The Supreme Court (SC) has reiterated that the Legal Education Board’s (LEB) requirement for aspiring law students to pass the Philippine Law School Admission Test (PhiLSAT) is unconstitutional for being “unreasonably exclusionary and restrictive.”
Voting 13-1, the SC on Tuesday struck down in its entirety LEB Memorandum Order No. 7-2016 along with all the memoranda, circulars, and issuances in connection with the PhiLSAT.
According to the high court, the Philippine Association of Law Schools (PALS) sought the declaration of the unconstitutionality of the memorandum order, arguing that the order infringes upon academic freedom since it prescribes a passing score to qualify for admission into law school.
“Synthesizing the provisions of LEBMO No. 7-2016, it is evident that unless prospective students have a certificate of exemption, they are compelled to take and pass the said exam as an eligibility requirement for law school,” the court said in a resolution penned by Associate Justice Rodil Zalameda.
“Under pain of sanction or fine, law schools are prohibited from accepting prospective students who do not meet the said requirements. For being unreasonably exclusionary, restrictive, and qualifying, the Court declared Section 9 of LEBMO No. 7-2016 unconstitutional,” it added.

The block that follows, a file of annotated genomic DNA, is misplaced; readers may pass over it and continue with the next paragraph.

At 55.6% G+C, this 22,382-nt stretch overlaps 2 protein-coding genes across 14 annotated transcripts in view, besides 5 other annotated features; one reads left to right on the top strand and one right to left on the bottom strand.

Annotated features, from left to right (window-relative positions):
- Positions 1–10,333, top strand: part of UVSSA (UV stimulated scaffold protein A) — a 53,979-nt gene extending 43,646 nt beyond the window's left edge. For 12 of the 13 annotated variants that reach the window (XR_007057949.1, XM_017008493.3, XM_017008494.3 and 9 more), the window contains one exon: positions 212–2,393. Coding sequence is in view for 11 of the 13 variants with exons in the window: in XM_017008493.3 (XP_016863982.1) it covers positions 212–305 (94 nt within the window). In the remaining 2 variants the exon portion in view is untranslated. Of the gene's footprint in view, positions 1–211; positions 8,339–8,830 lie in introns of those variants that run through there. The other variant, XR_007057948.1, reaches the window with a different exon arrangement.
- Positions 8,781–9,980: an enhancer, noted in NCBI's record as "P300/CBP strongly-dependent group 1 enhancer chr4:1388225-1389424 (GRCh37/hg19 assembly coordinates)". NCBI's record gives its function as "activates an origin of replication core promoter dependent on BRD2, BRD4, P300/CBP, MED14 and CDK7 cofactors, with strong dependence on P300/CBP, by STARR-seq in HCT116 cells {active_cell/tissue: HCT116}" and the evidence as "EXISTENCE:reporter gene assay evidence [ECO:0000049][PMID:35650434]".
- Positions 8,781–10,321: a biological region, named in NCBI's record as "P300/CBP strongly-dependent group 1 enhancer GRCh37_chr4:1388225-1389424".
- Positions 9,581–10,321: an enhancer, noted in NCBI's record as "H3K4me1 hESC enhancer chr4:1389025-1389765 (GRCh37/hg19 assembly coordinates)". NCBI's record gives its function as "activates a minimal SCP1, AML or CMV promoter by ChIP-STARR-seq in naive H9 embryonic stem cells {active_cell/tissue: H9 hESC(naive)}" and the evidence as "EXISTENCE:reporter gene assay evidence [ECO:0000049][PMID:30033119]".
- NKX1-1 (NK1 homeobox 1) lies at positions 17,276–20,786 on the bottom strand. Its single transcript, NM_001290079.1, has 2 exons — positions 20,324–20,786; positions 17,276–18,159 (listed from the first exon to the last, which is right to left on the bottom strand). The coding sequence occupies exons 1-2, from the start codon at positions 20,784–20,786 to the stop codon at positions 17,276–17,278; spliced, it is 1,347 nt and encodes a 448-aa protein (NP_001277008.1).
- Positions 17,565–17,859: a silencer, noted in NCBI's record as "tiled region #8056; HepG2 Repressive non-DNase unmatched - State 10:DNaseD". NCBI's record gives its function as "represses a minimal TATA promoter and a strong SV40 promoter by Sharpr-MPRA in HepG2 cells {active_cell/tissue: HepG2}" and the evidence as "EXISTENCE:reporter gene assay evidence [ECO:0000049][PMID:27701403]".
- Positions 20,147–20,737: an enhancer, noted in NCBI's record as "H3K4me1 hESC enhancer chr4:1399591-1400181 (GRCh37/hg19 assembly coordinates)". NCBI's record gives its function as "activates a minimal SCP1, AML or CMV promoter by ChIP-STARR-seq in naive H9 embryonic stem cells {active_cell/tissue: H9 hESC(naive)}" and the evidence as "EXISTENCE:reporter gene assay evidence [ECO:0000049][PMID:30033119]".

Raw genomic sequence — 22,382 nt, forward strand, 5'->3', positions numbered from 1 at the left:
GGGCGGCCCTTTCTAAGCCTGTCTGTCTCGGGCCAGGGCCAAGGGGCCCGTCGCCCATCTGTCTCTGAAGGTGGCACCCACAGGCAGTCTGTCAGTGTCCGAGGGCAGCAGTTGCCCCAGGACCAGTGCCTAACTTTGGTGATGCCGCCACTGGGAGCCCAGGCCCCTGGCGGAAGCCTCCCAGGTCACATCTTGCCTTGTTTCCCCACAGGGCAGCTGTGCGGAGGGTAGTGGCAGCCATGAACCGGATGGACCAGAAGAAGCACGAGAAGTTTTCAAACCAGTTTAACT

The court said that the imposition of taking an aptitude exam for admission into law school is not “per se unreasonable,” but the imposition of a minimum passing rate “unreasonably infringes on the freedom of schools.”
“Requiring the schools to accept only those who took and passed the exam amounts to a dictatorial control of the State, through LEB, and runs afoul of the intent of the Constitution,” it said.
It also said it would be appropriate to strike down all remaining provisions of the memorandum order to give the LEB a “fresh start.”
“This gives the LEB a fresh start, devoid of any arbitrary preconceived ideas when it sits down with the law schools or PALS for genuine and meaningful discussions on a possible acceptable replacement of the present PhiLSAT,” the court said.
In 2019, the SC declared unconstitutional a portion of the memorandum order, which provides that “all college graduates or graduating students applying for admission to the basic law course shall be required to pass the PhiLSAT as a requirement for admission to any law school in the Philippines.” — VBL, GMA News
Read more, click here: GMA News
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